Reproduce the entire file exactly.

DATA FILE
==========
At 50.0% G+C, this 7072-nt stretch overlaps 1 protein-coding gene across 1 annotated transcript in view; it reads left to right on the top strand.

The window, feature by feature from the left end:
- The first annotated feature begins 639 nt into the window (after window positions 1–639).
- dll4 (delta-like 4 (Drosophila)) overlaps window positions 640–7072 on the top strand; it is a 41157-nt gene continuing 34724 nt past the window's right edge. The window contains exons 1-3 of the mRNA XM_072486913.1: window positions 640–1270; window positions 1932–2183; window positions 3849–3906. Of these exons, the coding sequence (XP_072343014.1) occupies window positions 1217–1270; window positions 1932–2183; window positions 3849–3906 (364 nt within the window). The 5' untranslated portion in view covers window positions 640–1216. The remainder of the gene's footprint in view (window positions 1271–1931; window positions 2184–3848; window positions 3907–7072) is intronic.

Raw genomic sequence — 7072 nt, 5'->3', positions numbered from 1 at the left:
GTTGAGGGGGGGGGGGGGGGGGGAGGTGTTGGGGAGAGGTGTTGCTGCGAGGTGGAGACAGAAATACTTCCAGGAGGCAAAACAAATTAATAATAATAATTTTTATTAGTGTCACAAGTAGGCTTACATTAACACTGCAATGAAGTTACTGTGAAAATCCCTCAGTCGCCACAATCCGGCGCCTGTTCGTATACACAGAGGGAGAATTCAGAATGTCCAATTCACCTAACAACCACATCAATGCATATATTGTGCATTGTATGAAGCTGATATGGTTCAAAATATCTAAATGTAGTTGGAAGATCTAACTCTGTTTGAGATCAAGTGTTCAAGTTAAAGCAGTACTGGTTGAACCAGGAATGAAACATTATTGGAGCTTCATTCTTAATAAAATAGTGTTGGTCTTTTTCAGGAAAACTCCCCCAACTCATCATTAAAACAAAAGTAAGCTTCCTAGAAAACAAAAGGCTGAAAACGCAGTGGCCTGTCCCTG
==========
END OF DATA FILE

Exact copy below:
At 50.0% G+C, this 7072-nt stretch overlaps 1 protein-coding gene across 1 annotated transcript in view; it reads left to right on the top strand.

The window, feature by feature from the left end:
- The first annotated feature begins 639 nt into the window (after window positions 1–639).
- dll4 (delta-like 4 (Drosophila)) overlaps window positions 640–7072 on the top strand; it is a 41157-nt gene continuing 34724 nt past the window's right edge. The window contains exons 1-3 of the mRNA XM_072486913.1: window positions 640–1270; window positions 1932–2183; window positions 3849–3906. Of these exons, the coding sequence (XP_072343014.1) occupies window positions 1217–1270; window positions 1932–2183; window positions 3849–3906 (364 nt within the window). The 5' untranslated portion in view covers window positions 640–1216. The remainder of the gene's footprint in view (window positions 1271–1931; window positions 2184–3848; window positions 3907–7072) is intronic.

Raw genomic sequence — 7072 nt, 5'->3', positions numbered from 1 at the left:
GTTGAGGGGGGGGGGGGGGGGGGAGGTGTTGGGGAGAGGTGTTGCTGCGAGGTGGAGACAGAAATACTTCCAGGAGGCAAAACAAATTAATAATAATAATTTTTATTAGTGTCACAAGTAGGCTTACATTAACACTGCAATGAAGTTACTGTGAAAATCCCTCAGTCGCCACAATCCGGCGCCTGTTCGTATACACAGAGGGAGAATTCAGAATGTCCAATTCACCTAACAACCACATCAATGCATATATTGTGCATTGTATGAAGCTGATATGGTTCAAAATATCTAAATGTAGTTGGAAGATCTAACTCTGTTTGAGATCAAGTGTTCAAGTTAAAGCAGTACTGGTTGAACCAGGAATGAAACATTATTGGAGCTTCATTCTTAATAAAATAGTGTTGGTCTTTTTCAGGAAAACTCCCCCAACTCATCATTAAAACAAAAGTAAGCTTCCTAGAAAACAAAAGGCTGAAAACGCAGTGGCCTGTCCCTG